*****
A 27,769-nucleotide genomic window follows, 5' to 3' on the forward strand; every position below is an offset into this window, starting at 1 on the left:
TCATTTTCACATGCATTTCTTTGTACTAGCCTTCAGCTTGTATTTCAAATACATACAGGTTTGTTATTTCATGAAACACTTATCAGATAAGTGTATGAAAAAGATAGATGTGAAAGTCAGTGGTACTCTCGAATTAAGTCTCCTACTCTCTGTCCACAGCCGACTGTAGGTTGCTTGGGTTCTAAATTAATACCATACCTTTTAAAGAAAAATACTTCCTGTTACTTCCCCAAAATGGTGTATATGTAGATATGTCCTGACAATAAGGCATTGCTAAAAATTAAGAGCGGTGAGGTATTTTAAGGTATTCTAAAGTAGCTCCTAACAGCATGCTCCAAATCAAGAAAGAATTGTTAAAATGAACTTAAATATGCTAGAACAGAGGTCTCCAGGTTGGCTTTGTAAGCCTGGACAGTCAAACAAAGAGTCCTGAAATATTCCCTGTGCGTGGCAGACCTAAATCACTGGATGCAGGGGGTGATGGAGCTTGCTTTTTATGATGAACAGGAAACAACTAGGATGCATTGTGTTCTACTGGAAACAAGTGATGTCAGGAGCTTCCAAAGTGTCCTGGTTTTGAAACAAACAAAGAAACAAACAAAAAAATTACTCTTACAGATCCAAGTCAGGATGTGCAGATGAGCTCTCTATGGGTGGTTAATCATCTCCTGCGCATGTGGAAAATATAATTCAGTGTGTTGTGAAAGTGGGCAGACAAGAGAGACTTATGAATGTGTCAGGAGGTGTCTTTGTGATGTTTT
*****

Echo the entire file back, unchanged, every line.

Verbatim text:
A 27,769-nucleotide genomic window follows, 5' to 3' on the forward strand; every position below is an offset into this window, starting at 1 on the left:
TCATTTTCACATGCATTTCTTTGTACTAGCCTTCAGCTTGTATTTCAAATACATACAGGTTTGTTATTTCATGAAACACTTATCAGATAAGTGTATGAAAAAGATAGATGTGAAAGTCAGTGGTACTCTCGAATTAAGTCTCCTACTCTCTGTCCACAGCCGACTGTAGGTTGCTTGGGTTCTAAATTAATACCATACCTTTTAAAGAAAAATACTTCCTGTTACTTCCCCAAAATGGTGTATATGTAGATATGTCCTGACAATAAGGCATTGCTAAAAATTAAGAGCGGTGAGGTATTTTAAGGTATTCTAAAGTAGCTCCTAACAGCATGCTCCAAATCAAGAAAGAATTGTTAAAATGAACTTAAATATGCTAGAACAGAGGTCTCCAGGTTGGCTTTGTAAGCCTGGACAGTCAAACAAAGAGTCCTGAAATATTCCCTGTGCGTGGCAGACCTAAATCACTGGATGCAGGGGGTGATGGAGCTTGCTTTTTATGATGAACAGGAAACAACTAGGATGCATTGTGTTCTACTGGAAACAAGTGATGTCAGGAGCTTCCAAAGTGTCCTGGTTTTGAAACAAACAAAGAAACAAACAAAAAAATTACTCTTACAGATCCAAGTCAGGATGTGCAGATGAGCTCTCTATGGGTGGTTAATCATCTCCTGCGCATGTGGAAAATATAATTCAGTGTGTTGTGAAAGTGGGCAGACAAGAGAGACTTATGAATGTGTCAGGAGGTGTCTTTGTGATGTTTT